Do you think managing a team is difficult? If yes, why?
Kun-Yang Chen: Indeed! Especially at the early stage of initiating a team, it’s very difficult to manage a team which is composed of people from different countries while working remotely across the globe. Therefore, in order to ensure the quality of work and the progress, I need to clearly understand team members’ work habits, environments, and cultures of different countries. It’s essential for an international business leader.
Besides, our team members have to believe that the intracity flying vehicle will be devised in the future, and I think it’s the most difficult part because I have to constantly communicate my thoughts with them in order to make them have more faith in this company and the path they chose. So, we named the company’s concept video as “Lifetime Mission”. This is the dedication I want to deliver to the team and the world.
Generally speaking, technology companies would value research and development more; I understand the importance of research and development, but I also think design deserves more attention, and it may be as important as research and development because designers will expect people’s needs and consider them more. What we want to do is design an intracity flying vehicle that helps people solve the problem of traffic congestion. During the development process of the intracity flying vehicle, while technologies can advance the performance, the design is able to combine technologies into our products. Therefore, at Bellwether, engineers and designers frequently exchange their thoughts and brainstorm for innovative ideas.
How do you deal with stress and anxiety?
Kun-Yang Chen: When I feel stressful, I will keep reminding myself why I started this journey, telling myself to follow my initial passion, and fighting my stress with it.
While stepping into creating a brand-new industry, we may break many current boundaries; what we’re trying to do is timeless. Hence, I always remind myself that I have to remember the reason to go on this journey, and my original vision so that I won’t feel stressed all the time. Moreover, it’s important for me to remain enthusiastic; thus, my team members will become more passionate and remember the reason why they joined us.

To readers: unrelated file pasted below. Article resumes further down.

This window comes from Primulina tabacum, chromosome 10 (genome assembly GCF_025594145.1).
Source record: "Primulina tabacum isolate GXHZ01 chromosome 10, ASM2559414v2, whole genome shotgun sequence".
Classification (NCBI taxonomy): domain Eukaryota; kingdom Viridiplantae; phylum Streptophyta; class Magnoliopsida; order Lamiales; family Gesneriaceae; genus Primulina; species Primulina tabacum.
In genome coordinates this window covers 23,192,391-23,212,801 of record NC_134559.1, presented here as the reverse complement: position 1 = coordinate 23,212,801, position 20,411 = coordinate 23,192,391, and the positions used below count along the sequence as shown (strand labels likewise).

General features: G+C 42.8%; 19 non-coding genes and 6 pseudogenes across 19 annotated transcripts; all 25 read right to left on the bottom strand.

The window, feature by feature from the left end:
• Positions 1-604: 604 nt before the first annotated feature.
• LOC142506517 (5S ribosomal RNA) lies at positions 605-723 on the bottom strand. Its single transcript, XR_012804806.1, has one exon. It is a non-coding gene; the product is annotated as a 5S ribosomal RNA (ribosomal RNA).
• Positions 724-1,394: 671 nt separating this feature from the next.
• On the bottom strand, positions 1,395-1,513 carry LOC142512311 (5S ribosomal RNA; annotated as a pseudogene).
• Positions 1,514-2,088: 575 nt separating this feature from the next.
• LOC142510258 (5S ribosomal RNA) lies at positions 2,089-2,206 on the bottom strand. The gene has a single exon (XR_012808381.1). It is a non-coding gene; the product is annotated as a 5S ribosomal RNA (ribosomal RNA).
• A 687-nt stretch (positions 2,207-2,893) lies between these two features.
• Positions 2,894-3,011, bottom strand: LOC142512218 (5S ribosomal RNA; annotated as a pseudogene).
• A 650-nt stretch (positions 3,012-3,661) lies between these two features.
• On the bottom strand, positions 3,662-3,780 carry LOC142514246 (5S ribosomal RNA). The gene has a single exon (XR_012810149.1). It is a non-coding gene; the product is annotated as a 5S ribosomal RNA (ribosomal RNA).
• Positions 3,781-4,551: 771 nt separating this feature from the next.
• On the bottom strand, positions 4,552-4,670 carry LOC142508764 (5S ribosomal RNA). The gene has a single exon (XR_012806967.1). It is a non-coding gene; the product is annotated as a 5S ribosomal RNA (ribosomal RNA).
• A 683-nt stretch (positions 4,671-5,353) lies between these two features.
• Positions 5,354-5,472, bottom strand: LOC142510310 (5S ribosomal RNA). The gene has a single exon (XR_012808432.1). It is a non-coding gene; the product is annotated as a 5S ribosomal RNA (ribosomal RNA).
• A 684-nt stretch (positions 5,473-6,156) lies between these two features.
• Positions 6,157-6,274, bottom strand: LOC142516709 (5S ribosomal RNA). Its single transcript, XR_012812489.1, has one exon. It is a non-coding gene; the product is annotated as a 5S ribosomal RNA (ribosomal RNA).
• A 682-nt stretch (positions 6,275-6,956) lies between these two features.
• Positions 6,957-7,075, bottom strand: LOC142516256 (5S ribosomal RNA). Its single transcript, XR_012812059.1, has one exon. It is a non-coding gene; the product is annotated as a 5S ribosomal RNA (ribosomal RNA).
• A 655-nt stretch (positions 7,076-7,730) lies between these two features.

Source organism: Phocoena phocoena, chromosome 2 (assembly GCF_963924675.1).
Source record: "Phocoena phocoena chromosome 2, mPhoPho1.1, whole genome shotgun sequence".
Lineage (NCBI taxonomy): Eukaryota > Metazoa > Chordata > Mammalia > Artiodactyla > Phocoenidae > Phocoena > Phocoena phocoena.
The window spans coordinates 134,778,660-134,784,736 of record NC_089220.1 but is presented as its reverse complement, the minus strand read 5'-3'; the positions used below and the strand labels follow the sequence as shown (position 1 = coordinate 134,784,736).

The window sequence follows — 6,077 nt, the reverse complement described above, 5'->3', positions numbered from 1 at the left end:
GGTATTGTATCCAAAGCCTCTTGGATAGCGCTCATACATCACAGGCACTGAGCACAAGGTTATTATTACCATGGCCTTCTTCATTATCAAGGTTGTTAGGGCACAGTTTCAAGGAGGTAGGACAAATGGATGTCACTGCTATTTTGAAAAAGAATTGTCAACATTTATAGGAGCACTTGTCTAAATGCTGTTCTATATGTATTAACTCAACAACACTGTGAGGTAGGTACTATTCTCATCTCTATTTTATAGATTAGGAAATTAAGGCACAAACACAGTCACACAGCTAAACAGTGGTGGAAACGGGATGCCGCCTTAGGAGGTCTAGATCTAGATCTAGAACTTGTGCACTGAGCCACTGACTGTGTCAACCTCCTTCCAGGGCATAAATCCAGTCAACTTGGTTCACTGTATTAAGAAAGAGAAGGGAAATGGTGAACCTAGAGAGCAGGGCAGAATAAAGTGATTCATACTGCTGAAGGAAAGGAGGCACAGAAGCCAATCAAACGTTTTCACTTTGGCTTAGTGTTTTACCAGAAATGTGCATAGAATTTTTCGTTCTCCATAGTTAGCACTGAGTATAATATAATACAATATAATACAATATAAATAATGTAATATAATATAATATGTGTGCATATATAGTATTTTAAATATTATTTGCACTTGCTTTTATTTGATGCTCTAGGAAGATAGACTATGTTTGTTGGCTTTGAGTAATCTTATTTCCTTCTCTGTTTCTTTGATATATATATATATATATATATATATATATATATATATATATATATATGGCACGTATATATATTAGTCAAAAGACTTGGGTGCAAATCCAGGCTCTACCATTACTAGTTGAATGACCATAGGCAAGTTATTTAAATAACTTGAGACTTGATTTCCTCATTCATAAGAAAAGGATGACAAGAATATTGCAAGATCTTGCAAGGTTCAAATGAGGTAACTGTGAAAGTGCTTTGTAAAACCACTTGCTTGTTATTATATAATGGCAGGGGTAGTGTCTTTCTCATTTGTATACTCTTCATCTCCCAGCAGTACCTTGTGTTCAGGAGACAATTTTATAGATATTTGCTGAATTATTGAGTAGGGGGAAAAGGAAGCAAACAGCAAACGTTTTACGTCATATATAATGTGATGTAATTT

Who are your competitors? And how do you plan to stay in the game?
Kun-Yang Chen: In fact, most of our competitors belong to aviation and automotive industries, and a majority of them are startups. However, in my opinion, it’s a non-zero-sum game in this industry. The reason is no companies have already earned profits; what every company is doing is to try hard to promote aviation-related regulations and to continuously promote this novel concept. Besides, if a company succeeds in manufacturing its products, it will influence the public’s attitude towards this new industry in a positive way. Therefore, it is possible that companies which belong to this industry but manufacture different products will all benefit.
We aim to promote the features of our product—Volar, which has features including low noise, eco-friendliness, compact profile, and so forth. Moreover, we want to define intracity transport that no one has ever defined before. This great vision makes us put a great deal of efforts into it. We are always innovating, and we are keeping thinking about how we can be better. For example, we are eagerly looking for the latest technologies that can be integrated into our design. We believe that staying flexible and being open-minded will make our stay in this game and attract more talents to join this journey with us.
Your final thoughts?
Kun-Yang Chen: One of the core values of Bellwether is “resilience.” The world has been changing at a faster speed; hence, we need to change and make decisions constantly in order to push ourselves forward. Moreover, staying flexible makes us be able to keep moving on during the pandemic because, instead of being limited, we are always looking for methods to cope with challenging situations.